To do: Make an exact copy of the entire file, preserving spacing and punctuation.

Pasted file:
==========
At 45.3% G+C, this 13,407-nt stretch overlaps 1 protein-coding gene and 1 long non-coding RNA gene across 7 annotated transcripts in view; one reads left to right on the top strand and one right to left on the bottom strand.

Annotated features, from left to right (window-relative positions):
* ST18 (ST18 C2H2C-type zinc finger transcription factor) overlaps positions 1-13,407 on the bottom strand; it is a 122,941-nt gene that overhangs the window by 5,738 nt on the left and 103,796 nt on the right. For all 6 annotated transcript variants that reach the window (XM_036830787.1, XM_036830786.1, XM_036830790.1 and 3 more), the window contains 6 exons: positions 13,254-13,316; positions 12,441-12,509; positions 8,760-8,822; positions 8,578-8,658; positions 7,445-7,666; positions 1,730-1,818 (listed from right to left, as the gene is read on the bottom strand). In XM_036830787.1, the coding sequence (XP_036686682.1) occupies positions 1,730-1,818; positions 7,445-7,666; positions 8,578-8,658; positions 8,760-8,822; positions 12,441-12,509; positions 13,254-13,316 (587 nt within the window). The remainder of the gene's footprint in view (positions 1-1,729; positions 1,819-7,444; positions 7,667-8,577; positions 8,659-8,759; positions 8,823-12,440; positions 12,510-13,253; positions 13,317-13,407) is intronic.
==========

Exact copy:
At 45.3% G+C, this 13,407-nt stretch overlaps 1 protein-coding gene and 1 long non-coding RNA gene across 7 annotated transcripts in view; one reads left to right on the top strand and one right to left on the bottom strand.

Annotated features, from left to right (window-relative positions):
* ST18 (ST18 C2H2C-type zinc finger transcription factor) overlaps positions 1-13,407 on the bottom strand; it is a 122,941-nt gene that overhangs the window by 5,738 nt on the left and 103,796 nt on the right. For all 6 annotated transcript variants that reach the window (XM_036830787.1, XM_036830786.1, XM_036830790.1 and 3 more), the window contains 6 exons: positions 13,254-13,316; positions 12,441-12,509; positions 8,760-8,822; positions 8,578-8,658; positions 7,445-7,666; positions 1,730-1,818 (listed from right to left, as the gene is read on the bottom strand). In XM_036830787.1, the coding sequence (XP_036686682.1) occupies positions 1,730-1,818; positions 7,445-7,666; positions 8,578-8,658; positions 8,760-8,822; positions 12,441-12,509; positions 13,254-13,316 (587 nt within the window). The remainder of the gene's footprint in view (positions 1-1,729; positions 1,819-7,444; positions 7,667-8,577; positions 8,659-8,759; positions 8,823-12,440; positions 12,510-13,253; positions 13,317-13,407) is intronic.